When Jamie Dimon, CEO of JP Morgan, famously forecast an “economic hurricane” on June 1, 2022, it made headlines around the world. Broadcasters noted that as the CEO of one of the world’s largest financial institutions, he was uniquely positioned to see economic vulnerabilities...credit card data, corporate loans, mortgages, etc. However, it appears that Jamie should have listened to Yogi Berra, who said, “Predictions are hard, especially about the future”.
So far, the economy has been solid. Recently, Jamie backed off his ‘hurricane’ prediction, suggesting that the positive but slowing economy was simply “hit by a bit of a storm already”. Not quite the “Superstorm Sandy” image he suggested last year.
One thing that is guaranteed to bring headlines is a prediction of doom & gloom by someone that has had some prior success. Jimmy Rogers, a partner with George Soros in the famously successful Quantum Fund in the 1970s, has spent the majority of the last 40 years making headlines by predicting disaster on Wall Street. He also moved his family to Singapore in 2007 because of his view that China was the world economic driver and investors should be close to the action. Oops...China has been a very poor investment market since then. Not much of his crystal ball vision has been correct. Yet he still will get press.
It’s a similar story for Jeremy Grantham, who has accurately noted that the stock market valuations in the US are higher than average...since the 1990s. Recently, Jeremy, “the man who predicted the 2008 and 2022 market declines”, has garnered headlines for predicting a near term “market crash of 50% in US equities”. He has been consistently bearish on the US market, with big headline warnings in 2005 and 2012. Subsequent market returns were good for several years before the big downturns of 2008 and 2022. Thus, he was not quite right but not quite wrong if you waited long enough.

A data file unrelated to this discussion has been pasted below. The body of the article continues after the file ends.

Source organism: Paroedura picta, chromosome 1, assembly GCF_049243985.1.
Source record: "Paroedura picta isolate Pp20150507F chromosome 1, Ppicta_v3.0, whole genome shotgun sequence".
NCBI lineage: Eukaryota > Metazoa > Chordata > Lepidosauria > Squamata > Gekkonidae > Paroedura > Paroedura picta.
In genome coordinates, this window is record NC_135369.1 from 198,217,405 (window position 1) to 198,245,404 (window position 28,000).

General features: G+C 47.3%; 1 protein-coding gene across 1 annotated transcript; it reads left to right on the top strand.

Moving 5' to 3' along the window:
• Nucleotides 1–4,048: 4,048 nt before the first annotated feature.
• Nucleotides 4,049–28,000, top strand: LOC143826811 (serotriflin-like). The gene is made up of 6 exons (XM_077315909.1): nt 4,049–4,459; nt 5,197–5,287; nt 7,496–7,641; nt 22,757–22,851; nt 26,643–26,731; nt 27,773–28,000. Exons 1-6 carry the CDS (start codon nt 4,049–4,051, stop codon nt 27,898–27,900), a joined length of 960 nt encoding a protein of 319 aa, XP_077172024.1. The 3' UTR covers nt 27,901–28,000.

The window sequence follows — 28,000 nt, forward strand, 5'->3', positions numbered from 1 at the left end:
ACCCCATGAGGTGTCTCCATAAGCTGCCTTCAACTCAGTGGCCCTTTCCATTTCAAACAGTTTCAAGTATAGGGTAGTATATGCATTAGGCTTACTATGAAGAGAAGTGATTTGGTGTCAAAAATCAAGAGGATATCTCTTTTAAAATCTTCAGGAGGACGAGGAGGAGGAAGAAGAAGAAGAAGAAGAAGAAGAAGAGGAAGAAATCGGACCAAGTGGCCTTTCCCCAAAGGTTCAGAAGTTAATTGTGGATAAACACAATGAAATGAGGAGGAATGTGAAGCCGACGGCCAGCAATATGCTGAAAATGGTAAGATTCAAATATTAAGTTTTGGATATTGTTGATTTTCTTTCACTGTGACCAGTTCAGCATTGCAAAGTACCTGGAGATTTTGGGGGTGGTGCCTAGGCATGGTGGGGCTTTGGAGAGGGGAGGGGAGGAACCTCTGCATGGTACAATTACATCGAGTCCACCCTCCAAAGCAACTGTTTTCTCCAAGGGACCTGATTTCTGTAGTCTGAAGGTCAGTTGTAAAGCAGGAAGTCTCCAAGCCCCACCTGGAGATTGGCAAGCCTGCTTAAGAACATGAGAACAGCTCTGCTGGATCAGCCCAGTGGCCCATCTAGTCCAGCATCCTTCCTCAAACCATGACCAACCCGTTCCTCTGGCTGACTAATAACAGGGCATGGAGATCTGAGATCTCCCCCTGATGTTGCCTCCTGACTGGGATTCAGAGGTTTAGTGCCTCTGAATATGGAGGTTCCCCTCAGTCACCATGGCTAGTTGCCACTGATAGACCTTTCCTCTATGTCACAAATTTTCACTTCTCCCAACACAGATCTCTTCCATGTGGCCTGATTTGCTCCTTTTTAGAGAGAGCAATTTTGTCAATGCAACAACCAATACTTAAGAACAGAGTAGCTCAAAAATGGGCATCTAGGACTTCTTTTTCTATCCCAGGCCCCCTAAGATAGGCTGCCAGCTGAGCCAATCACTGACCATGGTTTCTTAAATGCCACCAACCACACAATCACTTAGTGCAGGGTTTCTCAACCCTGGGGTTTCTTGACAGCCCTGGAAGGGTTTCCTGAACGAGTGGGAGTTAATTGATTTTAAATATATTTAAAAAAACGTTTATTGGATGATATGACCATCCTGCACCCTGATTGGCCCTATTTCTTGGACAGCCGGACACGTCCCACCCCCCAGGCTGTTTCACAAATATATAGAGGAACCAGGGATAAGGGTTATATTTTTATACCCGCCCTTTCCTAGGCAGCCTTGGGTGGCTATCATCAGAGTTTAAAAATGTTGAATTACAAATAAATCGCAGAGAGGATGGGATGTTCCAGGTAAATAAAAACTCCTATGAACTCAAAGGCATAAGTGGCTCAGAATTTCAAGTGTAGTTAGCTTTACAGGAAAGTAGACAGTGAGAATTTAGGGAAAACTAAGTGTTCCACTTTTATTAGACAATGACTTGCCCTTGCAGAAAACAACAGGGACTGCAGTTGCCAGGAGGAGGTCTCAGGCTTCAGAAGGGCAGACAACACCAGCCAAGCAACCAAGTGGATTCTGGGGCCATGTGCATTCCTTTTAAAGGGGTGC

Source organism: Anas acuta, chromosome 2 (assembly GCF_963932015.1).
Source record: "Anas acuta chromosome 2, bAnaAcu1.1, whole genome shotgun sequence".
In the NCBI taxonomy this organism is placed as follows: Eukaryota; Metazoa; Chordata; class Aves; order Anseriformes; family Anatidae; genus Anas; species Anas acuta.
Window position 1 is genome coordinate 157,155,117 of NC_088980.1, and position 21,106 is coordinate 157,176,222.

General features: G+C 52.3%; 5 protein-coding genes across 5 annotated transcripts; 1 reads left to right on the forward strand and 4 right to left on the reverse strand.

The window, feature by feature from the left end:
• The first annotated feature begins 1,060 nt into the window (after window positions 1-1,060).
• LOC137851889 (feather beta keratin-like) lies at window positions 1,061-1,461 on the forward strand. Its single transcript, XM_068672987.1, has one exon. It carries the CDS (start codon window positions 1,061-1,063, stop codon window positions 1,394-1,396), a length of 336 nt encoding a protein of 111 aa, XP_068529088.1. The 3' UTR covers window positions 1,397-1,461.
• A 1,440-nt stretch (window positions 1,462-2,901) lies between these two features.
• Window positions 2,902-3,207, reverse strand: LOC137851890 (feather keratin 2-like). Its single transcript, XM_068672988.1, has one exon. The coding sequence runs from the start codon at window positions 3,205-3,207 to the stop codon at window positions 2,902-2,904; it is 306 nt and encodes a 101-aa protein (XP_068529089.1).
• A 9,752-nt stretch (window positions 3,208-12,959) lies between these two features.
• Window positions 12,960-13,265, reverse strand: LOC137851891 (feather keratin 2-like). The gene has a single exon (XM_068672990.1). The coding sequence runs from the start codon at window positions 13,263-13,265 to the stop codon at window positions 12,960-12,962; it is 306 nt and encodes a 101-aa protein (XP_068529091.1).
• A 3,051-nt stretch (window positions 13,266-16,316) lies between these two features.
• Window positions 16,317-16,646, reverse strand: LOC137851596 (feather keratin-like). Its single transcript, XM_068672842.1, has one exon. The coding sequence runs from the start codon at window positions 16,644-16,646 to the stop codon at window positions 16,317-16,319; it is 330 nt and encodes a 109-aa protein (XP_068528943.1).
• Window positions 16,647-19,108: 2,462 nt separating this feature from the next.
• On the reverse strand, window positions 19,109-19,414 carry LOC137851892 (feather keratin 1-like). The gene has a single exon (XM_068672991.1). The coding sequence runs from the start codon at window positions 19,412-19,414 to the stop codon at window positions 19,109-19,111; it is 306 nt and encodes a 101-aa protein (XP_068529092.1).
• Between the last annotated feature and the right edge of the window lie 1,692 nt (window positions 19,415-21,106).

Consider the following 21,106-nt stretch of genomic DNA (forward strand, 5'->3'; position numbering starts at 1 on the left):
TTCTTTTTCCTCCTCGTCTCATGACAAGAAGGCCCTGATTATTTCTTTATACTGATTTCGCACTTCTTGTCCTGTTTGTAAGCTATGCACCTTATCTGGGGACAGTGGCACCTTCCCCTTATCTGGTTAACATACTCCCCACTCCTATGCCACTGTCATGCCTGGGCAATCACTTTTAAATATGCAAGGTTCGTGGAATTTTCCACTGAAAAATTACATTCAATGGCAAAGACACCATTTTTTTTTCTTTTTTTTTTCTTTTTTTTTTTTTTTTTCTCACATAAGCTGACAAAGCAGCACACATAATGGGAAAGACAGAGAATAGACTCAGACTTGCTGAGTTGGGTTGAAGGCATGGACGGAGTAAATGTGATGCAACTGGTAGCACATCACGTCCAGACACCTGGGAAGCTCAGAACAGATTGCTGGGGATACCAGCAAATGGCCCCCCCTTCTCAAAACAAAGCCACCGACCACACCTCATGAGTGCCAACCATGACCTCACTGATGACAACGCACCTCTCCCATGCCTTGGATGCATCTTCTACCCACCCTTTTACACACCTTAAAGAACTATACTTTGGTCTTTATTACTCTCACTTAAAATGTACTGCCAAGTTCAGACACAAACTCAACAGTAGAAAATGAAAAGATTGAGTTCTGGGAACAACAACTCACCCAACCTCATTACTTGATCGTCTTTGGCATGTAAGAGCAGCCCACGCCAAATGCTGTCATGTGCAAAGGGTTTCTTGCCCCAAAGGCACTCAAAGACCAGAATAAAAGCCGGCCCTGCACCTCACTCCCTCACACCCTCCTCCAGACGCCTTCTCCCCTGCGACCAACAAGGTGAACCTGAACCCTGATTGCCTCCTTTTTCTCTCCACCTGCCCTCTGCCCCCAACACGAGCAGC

The maxim of “a stopped clock will be right twice a day” is operative here. As for his overall forecasting accuracy, we note that he made well publicized bullish calls on commodities in 2011 and emerging market equities in 2018. In fact, he stated in 2018 that he had placed 55% of his family’s asset in emerging markets. Both calls were dead wrong. Oops again...
So, did/do I disagree with Jeremy, Jamie and Jimmy? Not really- they are all intelligent people with every right to their own opinion.
Without a doubt, there will be economic hurricanes, stock market declines and other negative events in years to come. My disagreement would be with any forecast that leads to a market timing decision. Getting the timing right is hard to do once and impossible on a consistent basis. It is better to ground your investment strategy in more reliable ways- opting for a consistent approach with diversified exposures that are rebalanced occasionally back to a comfortable risk profile. Of course, that statement wouldn’t sell newspapers or gather many internet clicks. I guess the only prediction I will make is that we can expect a continued barrage of dramatic pundit predictions in the future.
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